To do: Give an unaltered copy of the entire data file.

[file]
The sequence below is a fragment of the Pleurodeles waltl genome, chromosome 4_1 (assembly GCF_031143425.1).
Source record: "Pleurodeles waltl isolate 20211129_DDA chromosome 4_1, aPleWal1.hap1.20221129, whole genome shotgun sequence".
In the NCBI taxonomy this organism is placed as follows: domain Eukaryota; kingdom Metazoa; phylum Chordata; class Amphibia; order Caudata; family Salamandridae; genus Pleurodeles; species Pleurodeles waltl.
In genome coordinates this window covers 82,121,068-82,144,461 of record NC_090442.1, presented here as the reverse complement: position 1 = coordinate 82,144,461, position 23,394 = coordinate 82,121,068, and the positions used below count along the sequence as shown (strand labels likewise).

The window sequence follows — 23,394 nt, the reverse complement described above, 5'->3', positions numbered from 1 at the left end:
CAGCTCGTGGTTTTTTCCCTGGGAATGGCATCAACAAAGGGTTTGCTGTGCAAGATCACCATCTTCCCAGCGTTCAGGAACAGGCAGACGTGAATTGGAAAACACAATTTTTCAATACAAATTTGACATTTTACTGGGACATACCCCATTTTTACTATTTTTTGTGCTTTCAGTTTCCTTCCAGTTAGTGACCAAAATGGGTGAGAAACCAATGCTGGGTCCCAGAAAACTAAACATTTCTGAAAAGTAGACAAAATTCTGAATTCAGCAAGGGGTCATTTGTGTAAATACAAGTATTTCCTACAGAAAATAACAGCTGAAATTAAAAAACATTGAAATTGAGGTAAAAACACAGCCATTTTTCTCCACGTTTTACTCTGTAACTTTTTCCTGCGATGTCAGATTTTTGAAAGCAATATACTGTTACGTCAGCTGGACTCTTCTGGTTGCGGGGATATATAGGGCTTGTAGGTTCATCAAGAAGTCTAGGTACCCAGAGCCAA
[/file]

The sequence below is a fragment of the Pleurodeles waltl genome, chromosome 4_1 (assembly GCF_031143425.1).
Source record: "Pleurodeles waltl isolate 20211129_DDA chromosome 4_1, aPleWal1.hap1.20221129, whole genome shotgun sequence".
In the NCBI taxonomy this organism is placed as follows: domain Eukaryota; kingdom Metazoa; phylum Chordata; class Amphibia; order Caudata; family Salamandridae; genus Pleurodeles; species Pleurodeles waltl.
In genome coordinates this window covers 82,121,068-82,144,461 of record NC_090442.1, presented here as the reverse complement: position 1 = coordinate 82,144,461, position 23,394 = coordinate 82,121,068, and the positions used below count along the sequence as shown (strand labels likewise).

The window sequence follows — 23,394 nt, the reverse complement described above, 5'->3', positions numbered from 1 at the left end:
CAGCTCGTGGTTTTTTCCCTGGGAATGGCATCAACAAAGGGTTTGCTGTGCAAGATCACCATCTTCCCAGCGTTCAGGAACAGGCAGACGTGAATTGGAAAACACAATTTTTCAATACAAATTTGACATTTTACTGGGACATACCCCATTTTTACTATTTTTTGTGCTTTCAGTTTCCTTCCAGTTAGTGACCAAAATGGGTGAGAAACCAATGCTGGGTCCCAGAAAACTAAACATTTCTGAAAAGTAGACAAAATTCTGAATTCAGCAAGGGGTCATTTGTGTAAATACAAGTATTTCCTACAGAAAATAACAGCTGAAATTAAAAAACATTGAAATTGAGGTAAAAACACAGCCATTTTTCTCCACGTTTTACTCTGTAACTTTTTCCTGCGATGTCAGATTTTTGAAAGCAATATACTGTTACGTCAGCTGGACTCTTCTGGTTGCGGGGATATATAGGGCTTGTAGGTTCATCAAGAAGTCTAGGTACCCAGAGCCAA